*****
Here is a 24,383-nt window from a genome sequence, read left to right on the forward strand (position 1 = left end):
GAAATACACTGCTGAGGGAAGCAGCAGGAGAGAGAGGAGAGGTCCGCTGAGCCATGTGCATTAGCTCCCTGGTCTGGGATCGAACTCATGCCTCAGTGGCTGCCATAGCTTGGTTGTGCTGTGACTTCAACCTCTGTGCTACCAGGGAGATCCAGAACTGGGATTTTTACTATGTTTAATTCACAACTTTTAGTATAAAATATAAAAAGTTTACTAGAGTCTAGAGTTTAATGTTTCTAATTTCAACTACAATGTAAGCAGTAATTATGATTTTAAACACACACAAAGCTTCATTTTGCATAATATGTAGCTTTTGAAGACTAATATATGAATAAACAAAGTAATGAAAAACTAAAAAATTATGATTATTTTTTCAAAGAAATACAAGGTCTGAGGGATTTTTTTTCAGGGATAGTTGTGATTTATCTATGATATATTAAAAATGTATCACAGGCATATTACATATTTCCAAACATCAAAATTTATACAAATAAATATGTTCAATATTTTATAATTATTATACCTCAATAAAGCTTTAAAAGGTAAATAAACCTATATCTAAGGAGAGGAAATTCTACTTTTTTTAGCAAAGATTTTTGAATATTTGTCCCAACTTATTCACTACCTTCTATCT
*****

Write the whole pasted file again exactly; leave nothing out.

Here is a 24,383-nt window from a genome sequence, read left to right on the forward strand (position 1 = left end):
GAAATACACTGCTGAGGGAAGCAGCAGGAGAGAGAGGAGAGGTCCGCTGAGCCATGTGCATTAGCTCCCTGGTCTGGGATCGAACTCATGCCTCAGTGGCTGCCATAGCTTGGTTGTGCTGTGACTTCAACCTCTGTGCTACCAGGGAGATCCAGAACTGGGATTTTTACTATGTTTAATTCACAACTTTTAGTATAAAATATAAAAAGTTTACTAGAGTCTAGAGTTTAATGTTTCTAATTTCAACTACAATGTAAGCAGTAATTATGATTTTAAACACACACAAAGCTTCATTTTGCATAATATGTAGCTTTTGAAGACTAATATATGAATAAACAAAGTAATGAAAAACTAAAAAATTATGATTATTTTTTCAAAGAAATACAAGGTCTGAGGGATTTTTTTTCAGGGATAGTTGTGATTTATCTATGATATATTAAAAATGTATCACAGGCATATTACATATTTCCAAACATCAAAATTTATACAAATAAATATGTTCAATATTTTATAATTATTATACCTCAATAAAGCTTTAAAAGGTAAATAAACCTATATCTAAGGAGAGGAAATTCTACTTTTTTTAGCAAAGATTTTTGAATATTTGTCCCAACTTATTCACTACCTTCTATCT